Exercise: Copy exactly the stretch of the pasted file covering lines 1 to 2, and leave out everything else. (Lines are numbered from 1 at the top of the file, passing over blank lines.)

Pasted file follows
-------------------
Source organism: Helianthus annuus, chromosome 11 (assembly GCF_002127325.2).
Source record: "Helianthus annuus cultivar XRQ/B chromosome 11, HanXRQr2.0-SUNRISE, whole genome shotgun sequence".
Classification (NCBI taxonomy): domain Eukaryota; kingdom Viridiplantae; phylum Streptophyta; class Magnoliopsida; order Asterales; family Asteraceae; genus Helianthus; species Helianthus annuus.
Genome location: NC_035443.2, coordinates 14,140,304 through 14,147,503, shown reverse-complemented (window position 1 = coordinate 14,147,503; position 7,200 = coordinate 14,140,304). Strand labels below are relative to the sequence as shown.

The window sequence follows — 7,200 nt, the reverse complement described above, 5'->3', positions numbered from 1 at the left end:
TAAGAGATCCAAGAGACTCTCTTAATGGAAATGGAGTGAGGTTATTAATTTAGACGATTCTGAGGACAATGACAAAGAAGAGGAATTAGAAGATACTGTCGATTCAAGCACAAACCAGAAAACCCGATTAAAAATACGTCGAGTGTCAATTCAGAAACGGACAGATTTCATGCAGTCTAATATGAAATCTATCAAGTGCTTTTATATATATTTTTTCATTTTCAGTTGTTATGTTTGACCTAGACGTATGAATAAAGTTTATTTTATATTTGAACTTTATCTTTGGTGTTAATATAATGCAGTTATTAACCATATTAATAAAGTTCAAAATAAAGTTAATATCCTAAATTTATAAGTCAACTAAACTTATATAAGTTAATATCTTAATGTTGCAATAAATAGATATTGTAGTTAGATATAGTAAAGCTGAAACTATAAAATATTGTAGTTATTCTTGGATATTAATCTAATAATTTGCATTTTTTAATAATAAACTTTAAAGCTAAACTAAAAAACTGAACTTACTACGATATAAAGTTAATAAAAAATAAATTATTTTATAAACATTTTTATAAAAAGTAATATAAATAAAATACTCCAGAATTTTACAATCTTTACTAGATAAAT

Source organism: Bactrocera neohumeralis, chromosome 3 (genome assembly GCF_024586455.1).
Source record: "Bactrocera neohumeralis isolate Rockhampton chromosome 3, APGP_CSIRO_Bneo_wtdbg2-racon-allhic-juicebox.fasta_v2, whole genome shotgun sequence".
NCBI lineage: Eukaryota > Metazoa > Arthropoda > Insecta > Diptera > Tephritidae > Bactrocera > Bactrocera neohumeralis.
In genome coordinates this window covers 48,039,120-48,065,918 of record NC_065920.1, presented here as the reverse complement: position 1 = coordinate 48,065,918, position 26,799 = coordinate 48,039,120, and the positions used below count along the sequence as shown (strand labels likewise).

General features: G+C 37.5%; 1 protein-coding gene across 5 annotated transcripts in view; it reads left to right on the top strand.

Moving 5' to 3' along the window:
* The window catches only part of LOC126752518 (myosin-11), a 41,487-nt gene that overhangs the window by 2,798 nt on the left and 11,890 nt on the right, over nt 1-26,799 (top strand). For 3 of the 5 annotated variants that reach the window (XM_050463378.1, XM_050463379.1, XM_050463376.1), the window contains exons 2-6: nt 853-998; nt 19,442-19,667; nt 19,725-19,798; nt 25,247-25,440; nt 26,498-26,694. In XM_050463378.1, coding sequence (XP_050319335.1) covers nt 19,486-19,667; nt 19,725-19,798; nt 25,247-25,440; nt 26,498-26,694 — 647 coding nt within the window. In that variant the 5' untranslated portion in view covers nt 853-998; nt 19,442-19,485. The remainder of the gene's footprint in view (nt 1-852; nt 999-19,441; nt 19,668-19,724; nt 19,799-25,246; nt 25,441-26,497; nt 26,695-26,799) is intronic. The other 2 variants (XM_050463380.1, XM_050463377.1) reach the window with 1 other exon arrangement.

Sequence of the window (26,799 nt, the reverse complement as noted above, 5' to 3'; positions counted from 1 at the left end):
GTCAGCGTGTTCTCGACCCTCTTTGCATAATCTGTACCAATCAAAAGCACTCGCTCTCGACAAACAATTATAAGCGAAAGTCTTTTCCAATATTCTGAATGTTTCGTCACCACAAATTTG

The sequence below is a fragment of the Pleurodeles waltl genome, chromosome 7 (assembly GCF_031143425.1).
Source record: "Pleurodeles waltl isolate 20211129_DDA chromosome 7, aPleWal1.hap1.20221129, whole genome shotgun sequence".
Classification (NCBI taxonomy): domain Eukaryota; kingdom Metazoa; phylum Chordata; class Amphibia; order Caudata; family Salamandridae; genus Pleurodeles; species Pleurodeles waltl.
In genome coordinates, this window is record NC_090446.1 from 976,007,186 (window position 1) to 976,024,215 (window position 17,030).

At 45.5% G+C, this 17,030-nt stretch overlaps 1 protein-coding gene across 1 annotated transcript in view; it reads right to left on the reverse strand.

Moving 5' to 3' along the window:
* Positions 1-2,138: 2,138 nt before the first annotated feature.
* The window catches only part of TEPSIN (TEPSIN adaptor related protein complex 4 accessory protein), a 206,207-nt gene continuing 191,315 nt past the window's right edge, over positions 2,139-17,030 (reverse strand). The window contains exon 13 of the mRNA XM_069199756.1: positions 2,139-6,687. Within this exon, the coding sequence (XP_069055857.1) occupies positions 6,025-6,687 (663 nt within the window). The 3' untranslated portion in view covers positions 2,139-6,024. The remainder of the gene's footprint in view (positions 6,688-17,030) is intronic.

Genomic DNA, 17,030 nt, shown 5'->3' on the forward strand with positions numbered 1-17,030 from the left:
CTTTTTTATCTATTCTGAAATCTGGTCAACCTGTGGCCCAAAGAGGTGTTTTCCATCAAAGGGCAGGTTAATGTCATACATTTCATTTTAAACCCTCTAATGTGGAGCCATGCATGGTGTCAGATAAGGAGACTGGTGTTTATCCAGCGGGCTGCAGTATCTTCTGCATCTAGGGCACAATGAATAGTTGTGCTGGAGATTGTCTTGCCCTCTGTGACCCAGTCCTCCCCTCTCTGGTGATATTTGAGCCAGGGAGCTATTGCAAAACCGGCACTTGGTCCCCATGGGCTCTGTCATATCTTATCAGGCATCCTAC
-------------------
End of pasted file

Source organism: Helianthus annuus, chromosome 11 (assembly GCF_002127325.2).
Source record: "Helianthus annuus cultivar XRQ/B chromosome 11, HanXRQr2.0-SUNRISE, whole genome shotgun sequence".